Tomorrow promises to be an exciting day on Cayuga Lake, as both the men’s lightweight crew and the women’s crew will face off against the defending national champions.
The men’s lightweight crew will host Penn and Harvard. Last year, Harvard beat the Red by just three seconds, and head coach Todd Kennett ’91 believes this year will be even closer.
“All three crews are really seasoned,” he said. “There will be tremendous experience and depth in all the boats.”
This will be Harvard’s first race of its spring campaign, as the Crimson looks to defend its 2003 national title. Penn comes into this weekend’s race with a 1-3 record, but Kennett feels the Quakers’ record does not reflect the team’s ability.
“In the past eight or nine years, it’s been — can Cornell give Harvard a race?” he said. “This year is going to be a real barn-burner. Penn is one of the most underrated crews. They have a great coach and a bunch of speed.”
Cornell and Penn will be racing each other for the Matthews Cup, which has been contested annually since 1937. All three crews will compete for the Leonards Cup, a trophy awarded to the team with the best finishes in the first and second varsity eight and the first novice eight.
The Red will race three varsity eight boats and two novice eight boats. Kennett doesn’t think Harvard’s past success in the races will have any effect on Cornell.
“We haven’t been worried in terms of who we row against, but if we have rowed to the best of our ability,” he said.
If Kennett is right about Harvard and Penn, the Red will need all of its ability and speed this weekend.
“This year I think it will come down to the last 500 meters,” Kennett said. “It’ll come down to who’s got the training and the speed and the go juice.”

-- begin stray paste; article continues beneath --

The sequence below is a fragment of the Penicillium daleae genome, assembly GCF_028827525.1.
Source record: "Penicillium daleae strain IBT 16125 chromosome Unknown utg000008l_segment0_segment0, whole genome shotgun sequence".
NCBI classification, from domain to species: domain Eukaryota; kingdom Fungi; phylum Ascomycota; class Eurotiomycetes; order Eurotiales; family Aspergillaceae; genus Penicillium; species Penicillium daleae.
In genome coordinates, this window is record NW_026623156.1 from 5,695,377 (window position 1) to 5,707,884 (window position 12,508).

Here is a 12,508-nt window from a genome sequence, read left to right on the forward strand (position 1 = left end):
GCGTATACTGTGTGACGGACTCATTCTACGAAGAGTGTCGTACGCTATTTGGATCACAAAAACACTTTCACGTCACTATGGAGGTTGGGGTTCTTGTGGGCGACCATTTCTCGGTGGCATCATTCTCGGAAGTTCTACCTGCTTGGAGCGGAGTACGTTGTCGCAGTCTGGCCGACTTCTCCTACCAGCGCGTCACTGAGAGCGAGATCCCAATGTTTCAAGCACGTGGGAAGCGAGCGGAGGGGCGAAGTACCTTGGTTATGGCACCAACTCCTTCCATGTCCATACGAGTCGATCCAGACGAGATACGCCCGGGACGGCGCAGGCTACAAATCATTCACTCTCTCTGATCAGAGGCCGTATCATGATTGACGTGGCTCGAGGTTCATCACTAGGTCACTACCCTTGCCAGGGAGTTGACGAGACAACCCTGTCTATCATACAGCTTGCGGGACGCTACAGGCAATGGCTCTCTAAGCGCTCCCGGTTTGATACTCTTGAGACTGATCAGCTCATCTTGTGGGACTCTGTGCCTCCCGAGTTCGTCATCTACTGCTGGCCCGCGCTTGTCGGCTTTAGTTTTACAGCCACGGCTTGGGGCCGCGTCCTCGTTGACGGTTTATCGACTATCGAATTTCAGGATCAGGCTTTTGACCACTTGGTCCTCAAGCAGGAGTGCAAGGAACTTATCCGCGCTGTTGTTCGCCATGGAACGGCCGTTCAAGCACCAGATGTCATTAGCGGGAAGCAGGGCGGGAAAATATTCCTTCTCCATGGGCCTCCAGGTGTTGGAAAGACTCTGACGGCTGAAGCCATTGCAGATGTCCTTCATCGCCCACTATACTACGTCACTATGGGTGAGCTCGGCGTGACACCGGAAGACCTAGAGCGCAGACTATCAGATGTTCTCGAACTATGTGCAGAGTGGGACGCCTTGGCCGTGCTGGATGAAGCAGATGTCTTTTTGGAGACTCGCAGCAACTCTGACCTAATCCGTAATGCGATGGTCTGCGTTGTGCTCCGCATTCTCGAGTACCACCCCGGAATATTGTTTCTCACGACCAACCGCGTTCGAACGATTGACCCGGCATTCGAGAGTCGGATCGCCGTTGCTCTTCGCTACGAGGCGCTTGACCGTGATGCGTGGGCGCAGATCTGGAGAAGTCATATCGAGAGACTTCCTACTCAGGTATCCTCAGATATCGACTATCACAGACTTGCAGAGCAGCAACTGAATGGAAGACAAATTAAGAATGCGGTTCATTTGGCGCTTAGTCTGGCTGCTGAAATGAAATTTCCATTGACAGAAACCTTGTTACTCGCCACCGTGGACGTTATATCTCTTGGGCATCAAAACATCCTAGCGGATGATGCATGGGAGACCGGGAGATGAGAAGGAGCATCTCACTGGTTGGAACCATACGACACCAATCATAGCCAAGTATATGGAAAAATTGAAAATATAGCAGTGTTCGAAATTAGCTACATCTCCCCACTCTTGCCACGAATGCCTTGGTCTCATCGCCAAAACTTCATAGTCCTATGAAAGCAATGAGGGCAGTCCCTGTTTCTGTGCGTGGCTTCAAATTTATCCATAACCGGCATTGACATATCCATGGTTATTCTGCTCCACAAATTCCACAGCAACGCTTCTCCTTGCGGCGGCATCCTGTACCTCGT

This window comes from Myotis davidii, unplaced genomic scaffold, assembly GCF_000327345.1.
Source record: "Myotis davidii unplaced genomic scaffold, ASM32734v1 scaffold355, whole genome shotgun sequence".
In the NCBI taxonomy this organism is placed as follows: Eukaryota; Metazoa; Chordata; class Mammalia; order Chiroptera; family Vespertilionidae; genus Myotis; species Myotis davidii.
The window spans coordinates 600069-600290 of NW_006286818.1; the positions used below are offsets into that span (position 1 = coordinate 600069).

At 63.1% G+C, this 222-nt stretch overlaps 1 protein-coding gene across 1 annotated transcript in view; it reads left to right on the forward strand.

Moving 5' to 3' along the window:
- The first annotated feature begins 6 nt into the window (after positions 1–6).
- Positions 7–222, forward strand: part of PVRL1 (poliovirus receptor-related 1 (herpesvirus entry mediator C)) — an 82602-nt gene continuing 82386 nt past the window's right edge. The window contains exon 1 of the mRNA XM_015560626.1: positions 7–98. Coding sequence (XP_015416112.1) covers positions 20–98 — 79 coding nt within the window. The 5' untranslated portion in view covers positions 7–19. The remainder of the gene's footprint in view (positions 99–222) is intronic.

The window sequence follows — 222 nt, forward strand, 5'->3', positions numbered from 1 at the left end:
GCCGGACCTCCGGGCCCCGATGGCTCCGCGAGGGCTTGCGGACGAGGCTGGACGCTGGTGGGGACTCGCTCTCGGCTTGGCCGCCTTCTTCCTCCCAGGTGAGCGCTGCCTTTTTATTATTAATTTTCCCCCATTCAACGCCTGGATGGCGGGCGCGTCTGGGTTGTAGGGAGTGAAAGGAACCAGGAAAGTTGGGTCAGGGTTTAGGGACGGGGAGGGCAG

The women’s crew will face a similar challenge this weekend against Princeton and the defending national champion, Radcliffe. But, like the men’s crew, the team is focused on its own performance and not how its competition is doing.
“I can’t say we worried about those guys,” said head coach Melanie Onufrieff. “We’re worried about what we’re doing. We’ve been focused on making our boats faster and getting more boat speed in each stroke.”
Last year, the Red’s lone victory came in the second novice eight race. Radcliffe took the first varsity eight and the first varsity four, while Princeton claimed victories in the second varsity eight, the first novice eight, and the second varsity four.
While Radcliffe is defending its national title, the 2003 champs suffered a close loss last weekend to No. 1 Brown. Princeton is off to a strong start with a 3-1 record, and is coming off a comfortable win over Columbia and Rutgers last weekend.
But the Red remains unfazed. The team has remained focused on its goal of winning the Class of 1975 Cup.
“Both Princeton and Radcliffe are good crews,” Onufrieff said. “But we’re getting better every day.”
Archived article by Olivia Dwyer